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Gary Amble, Chief Meteorologist at KCTV5.

3 storm tips that will keep you alive

This week is the anniversary of the devastating tornado that leveled much of Joplin, Mo. And this year, spring weather is causing havoc with historic flooding and tornadoes.  What storm tips can you learn to keep yourself and family safe?

Gary Amble, Chief Meteorologist for television station KCTV5 in Kansas City, says many people have a head start by just being on their toes.

“I think our area is extremely weather aware,” Amble told Metro Voice recently. “From the time our kids are young through adulthood they are reminded each season of the dangers severe storms or other forms of weather can bring.”

READ: State Capitol takes direct hit from tornado Wednesday night

The popular meteorologist says that today’s technology plays a major role in keeping us safe whether it is from tornado sirens or more private tech like weather radios and phone apps.

But technology doesn’t cover all types of disasters.

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Thunderstorm lead edge moves over downtown Kansas City.

“If we lack a little awareness in one area I’d have to say it’s the dangers of flooding,” Amble states. “We’re getting better at getting that message out but there are accidents or even deaths every year due to high water which could be easily avoided if people respected it the way they do strong storms, and it’s so simple.”

Amble cautions people to not attempt to drive through water over the road and avoid the temptation of standing next to a swollen river or stream. “Many fail to realize the power of water until it’s too late and water doesn’t give you a second chance.”

 

Three storm safety tips

Metro Voice asked for three fast tips to help readers prevent injury or worse during Spring and Summer storms.

Tornado Safety

The first, he says, is the most talked about and practiced–tornado safety. With the tornadoes across the Midwest this week, families should be prepared. After all, it’s the Midwesterners version of hurricanes without the multi-day notice.

“Once a tornado warning is issued for your area you should immediately seek shelter. In your home that is below ground first or an interior room if that’s not an option. Try to put as many walls between you and the storm as possible then cover your head with anything you have especially when you hear or feel that the storm is on you.”

Amble says many people forget one important thing. Shoes. “Be sure to wear shoes,” he emphasizes. “If your house and neighborhood is damaged or destroyed you will be walking through a mine field of sharp objects and debris while you crawl out to safety.”

Lightening

“Lightning is not exactly a silent killer. It’s loud, it’s scary and it’s deadly,” he says.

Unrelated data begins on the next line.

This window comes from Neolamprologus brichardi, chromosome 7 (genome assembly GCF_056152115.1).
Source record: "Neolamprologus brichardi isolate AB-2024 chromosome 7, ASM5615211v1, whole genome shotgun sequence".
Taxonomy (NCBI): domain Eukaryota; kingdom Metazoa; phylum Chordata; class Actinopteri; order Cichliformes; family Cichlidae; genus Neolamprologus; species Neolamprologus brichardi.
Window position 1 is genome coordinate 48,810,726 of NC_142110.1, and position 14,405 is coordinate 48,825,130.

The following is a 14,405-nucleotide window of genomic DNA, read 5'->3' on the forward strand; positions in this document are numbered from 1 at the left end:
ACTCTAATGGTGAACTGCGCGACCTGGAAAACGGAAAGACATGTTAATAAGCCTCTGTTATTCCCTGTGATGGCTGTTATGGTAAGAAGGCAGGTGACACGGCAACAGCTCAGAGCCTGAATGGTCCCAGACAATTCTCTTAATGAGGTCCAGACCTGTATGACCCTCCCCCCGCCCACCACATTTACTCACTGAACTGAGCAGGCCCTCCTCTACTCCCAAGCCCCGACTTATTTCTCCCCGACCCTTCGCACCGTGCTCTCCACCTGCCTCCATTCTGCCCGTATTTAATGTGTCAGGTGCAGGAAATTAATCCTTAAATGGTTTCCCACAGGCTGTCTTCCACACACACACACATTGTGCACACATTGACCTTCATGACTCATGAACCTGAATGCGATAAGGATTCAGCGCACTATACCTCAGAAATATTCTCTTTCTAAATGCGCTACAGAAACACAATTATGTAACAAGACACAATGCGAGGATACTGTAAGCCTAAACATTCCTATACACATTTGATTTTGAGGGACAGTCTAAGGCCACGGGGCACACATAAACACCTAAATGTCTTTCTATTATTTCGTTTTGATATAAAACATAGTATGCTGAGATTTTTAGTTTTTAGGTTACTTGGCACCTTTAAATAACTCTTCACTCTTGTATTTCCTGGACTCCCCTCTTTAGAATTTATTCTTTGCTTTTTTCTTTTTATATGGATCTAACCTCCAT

In a typical year over 100 people are killed by lightning across the United States. Keep in mind lightning can strike from more than 10 miles away so the best rule of thumb for complete safety is to seek shelter if you can hear the thunder. Thunder can be heard from 16 miles away, which is about the closest you should be from a storm without cover.” That’s something most people have not heard of.

“If you are in your car stay there. If indoors stay away from things that both conduct electricity and are connected to the outdoors. Cell phones if not plugged in are perfectly safe.”

Flooding–the quiet killer

Lastly, Amble tackles flooding which is relevant with one of the wettest springs on record happing as you read this.

Amble says he saved this for last because it’s the most overlooked.

“The logic is so easy it’s comical but people ignore their instincts and are drawn to two critical and potentially deadly mistakes–standing near or playing near swollen streams and rivers,” he states. “All it takes is one slip and your in. Now you have to battle a current that’s way stronger than what the strongest person can survive in. The water is cold, the visibility is zero and it’s full of debris. Just catching a single breath is predicated on luck and if you miss a breath …well.” He emphasizes the same applies for driving. “I know it’s a pain to re-route yourself but traveling over flooded roads is not smart at all. My rule of thumb here is ‘ f you can’t see the markings on the road then it’s not safe to cross.’”

Amble asks people to imagine thinking you only going to be in 6” of water, but the road is washed out under you. Once your car is caught by the current, and your car gets swept into the stream, all of the above starts happening to you while you’re trapped in your automobile as it’s filling with water.

“Fight as hard as you want,” he says emphatically, “but most will never find their way out of the car and if you do you’re no better off than the kid who fell into a swollen stream.”

Amble, the amiable weatherman familiar to millions across the region, apologizes for being “gruesome.”

“I feel very strongly about this,” he says. “As meteorologists we spend most of our lives protecting people from tornadoes which most will never see in their lifetime while ignoring the dangers of flooding that in many years kills more people than tornadoes.”

Amble has been quite busy the last few nights, tracking severe thunderstorms, tornadoes, hail, straight-line winds and massive flash floods across the area.

But with a plan and safety precautions, families can still sleep sound knowing they’ll be prepared when disaster strikes.

–By Dwight Widaman

 

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